The major articles for this course have been edited by the instructor into a reader entitled Readings in the Sociology of Knowledge. It is to be available for sale in the U.N.B. Bookstore within the first two weeks of the course.
Due to time limitations, copies of articles on new topics will be circulated.

Assignments & Evaluation:

A. Class Participation 15%
Participation in group discussions and attendance in class make up this item.

B. Report 20%
This is a critical summary of some of the key ideas in articles and discussions in class that have arisen some time before the due date.

C. Midterm within Class Period 30%
Essay-style questions provide an occasion to synthesize one's knowledge and display the cumulative connections among central concepts.

D. Formal essay or project demonstration/presentation 35%
This individual-based assignment will be the last formal requirement of the course. This is to be approximately 15 pages on a topic from the list of recommended topics to be distributed in class. There will NOT be a final examination. It is due on MARCH 21st.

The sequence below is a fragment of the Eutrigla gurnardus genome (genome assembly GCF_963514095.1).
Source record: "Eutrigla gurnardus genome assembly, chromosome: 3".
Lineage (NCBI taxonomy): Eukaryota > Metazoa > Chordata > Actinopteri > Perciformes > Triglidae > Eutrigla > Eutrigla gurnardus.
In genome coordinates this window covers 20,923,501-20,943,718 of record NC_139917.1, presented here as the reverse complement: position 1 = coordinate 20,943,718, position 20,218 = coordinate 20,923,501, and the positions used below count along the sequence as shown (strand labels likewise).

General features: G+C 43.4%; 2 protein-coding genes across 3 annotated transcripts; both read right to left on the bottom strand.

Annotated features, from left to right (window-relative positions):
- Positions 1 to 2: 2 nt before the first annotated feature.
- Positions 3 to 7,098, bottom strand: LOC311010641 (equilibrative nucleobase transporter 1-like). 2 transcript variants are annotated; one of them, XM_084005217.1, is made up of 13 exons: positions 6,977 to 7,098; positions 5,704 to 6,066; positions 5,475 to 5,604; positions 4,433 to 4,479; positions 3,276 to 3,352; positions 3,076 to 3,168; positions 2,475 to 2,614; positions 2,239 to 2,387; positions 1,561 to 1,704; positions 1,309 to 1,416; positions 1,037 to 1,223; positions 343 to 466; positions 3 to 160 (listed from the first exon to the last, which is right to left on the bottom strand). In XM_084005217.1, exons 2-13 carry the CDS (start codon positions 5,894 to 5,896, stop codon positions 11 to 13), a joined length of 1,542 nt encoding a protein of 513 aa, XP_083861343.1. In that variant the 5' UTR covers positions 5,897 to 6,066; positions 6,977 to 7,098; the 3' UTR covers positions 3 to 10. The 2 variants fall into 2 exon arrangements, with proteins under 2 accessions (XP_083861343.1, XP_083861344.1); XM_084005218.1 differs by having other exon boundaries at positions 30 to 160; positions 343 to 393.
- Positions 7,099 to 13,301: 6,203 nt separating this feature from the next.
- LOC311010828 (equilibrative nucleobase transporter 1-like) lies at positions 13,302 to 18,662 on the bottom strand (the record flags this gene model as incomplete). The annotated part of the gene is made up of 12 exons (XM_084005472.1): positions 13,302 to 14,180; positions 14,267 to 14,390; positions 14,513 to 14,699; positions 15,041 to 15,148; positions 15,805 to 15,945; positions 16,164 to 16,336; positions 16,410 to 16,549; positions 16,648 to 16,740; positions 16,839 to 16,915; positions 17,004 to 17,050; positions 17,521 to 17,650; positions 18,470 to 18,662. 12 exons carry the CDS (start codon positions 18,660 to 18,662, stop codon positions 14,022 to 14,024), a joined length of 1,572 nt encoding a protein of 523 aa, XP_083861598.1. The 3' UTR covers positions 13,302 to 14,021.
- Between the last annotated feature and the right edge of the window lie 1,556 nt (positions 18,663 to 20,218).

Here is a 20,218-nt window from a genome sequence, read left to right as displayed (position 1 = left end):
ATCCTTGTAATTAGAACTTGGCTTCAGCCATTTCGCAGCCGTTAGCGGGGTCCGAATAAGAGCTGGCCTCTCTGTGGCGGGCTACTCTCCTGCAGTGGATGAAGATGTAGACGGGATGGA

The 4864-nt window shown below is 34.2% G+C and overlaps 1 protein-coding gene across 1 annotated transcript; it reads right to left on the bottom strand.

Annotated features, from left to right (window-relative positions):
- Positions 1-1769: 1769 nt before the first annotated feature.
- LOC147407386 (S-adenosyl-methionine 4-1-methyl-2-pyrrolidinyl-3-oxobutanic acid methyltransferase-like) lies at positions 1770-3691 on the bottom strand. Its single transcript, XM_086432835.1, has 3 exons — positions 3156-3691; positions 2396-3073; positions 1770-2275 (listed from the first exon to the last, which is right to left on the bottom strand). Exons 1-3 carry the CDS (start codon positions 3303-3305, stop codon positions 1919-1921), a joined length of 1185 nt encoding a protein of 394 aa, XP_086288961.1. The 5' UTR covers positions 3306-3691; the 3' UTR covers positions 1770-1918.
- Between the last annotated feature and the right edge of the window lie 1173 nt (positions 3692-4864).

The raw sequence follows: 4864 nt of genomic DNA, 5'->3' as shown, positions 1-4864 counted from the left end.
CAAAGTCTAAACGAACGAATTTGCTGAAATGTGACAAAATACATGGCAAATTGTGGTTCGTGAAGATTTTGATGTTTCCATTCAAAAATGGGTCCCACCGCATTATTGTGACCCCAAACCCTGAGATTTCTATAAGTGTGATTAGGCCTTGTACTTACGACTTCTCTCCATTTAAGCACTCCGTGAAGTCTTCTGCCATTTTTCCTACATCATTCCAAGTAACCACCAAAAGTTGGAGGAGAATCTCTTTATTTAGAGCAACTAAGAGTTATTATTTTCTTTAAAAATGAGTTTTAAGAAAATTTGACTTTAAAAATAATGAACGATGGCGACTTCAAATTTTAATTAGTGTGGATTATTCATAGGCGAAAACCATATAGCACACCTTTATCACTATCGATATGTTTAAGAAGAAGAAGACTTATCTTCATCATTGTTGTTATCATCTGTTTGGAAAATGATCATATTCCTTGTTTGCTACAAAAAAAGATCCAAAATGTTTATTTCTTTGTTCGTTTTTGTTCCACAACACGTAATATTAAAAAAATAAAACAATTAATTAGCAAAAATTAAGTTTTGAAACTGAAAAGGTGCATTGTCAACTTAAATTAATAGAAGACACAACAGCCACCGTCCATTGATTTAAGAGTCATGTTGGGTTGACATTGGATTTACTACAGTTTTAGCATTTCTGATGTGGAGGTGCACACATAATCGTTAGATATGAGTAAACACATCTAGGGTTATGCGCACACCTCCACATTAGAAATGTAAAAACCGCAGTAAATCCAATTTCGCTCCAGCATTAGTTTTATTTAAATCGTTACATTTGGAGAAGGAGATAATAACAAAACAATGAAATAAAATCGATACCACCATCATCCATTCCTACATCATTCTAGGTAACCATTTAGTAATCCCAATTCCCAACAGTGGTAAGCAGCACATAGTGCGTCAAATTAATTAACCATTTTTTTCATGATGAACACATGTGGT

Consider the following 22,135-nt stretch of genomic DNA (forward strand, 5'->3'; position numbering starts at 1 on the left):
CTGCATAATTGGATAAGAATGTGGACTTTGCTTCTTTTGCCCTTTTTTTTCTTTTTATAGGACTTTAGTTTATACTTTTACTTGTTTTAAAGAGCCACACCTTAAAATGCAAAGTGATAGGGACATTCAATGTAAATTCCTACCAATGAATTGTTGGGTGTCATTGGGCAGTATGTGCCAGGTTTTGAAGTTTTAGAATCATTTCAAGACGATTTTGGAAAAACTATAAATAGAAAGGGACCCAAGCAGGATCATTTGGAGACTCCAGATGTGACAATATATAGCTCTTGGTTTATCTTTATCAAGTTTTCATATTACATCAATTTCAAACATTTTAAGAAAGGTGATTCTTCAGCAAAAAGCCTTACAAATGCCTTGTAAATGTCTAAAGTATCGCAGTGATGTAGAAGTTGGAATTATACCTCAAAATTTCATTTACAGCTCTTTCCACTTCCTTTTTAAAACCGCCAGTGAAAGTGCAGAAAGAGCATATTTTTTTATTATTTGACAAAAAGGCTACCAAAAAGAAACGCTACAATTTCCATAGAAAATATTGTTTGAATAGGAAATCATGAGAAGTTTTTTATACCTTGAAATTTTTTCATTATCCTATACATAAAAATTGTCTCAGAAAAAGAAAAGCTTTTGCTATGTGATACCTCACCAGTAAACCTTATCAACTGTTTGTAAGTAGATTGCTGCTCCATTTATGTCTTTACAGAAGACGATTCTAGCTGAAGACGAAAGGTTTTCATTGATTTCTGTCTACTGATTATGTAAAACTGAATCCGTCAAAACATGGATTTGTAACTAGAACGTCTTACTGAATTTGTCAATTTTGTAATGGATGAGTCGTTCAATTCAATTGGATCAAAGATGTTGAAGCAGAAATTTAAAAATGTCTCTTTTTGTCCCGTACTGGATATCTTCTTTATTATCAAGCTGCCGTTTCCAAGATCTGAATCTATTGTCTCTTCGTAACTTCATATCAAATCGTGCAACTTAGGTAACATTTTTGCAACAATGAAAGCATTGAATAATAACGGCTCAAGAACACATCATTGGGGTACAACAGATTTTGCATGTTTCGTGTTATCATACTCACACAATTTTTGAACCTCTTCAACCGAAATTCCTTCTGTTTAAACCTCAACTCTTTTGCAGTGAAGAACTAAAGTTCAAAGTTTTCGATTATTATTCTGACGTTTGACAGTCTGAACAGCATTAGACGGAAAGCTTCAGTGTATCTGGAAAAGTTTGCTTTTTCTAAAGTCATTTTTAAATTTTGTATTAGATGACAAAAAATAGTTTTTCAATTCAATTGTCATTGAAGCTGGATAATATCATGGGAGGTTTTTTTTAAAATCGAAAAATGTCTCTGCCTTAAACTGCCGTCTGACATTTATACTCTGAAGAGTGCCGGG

Topics & Readings:

1. Introduction. What kinds of knowledge should sociology consider? Basic distinction between the social determination of knowledge and "the social construction of reality" as approaches to our subject.
Reading: * What is Knowledge? by E. Doyle McCarthy

2. Knowledge & Power: Marxist analysis of ideology:
(a) classic statements:
* The German Ideology, Karl Marx and Friedrich Engels
* Gramsci's Prison Notebooks, Carl Boggs, Jr.
* Ideology and the Ideological State Apparatuses, Louis Althusser
(b) application to specific ideologies, including those of globalization:
The Politics of Common-Sense: Why the Right is Winning, Michael W. Apple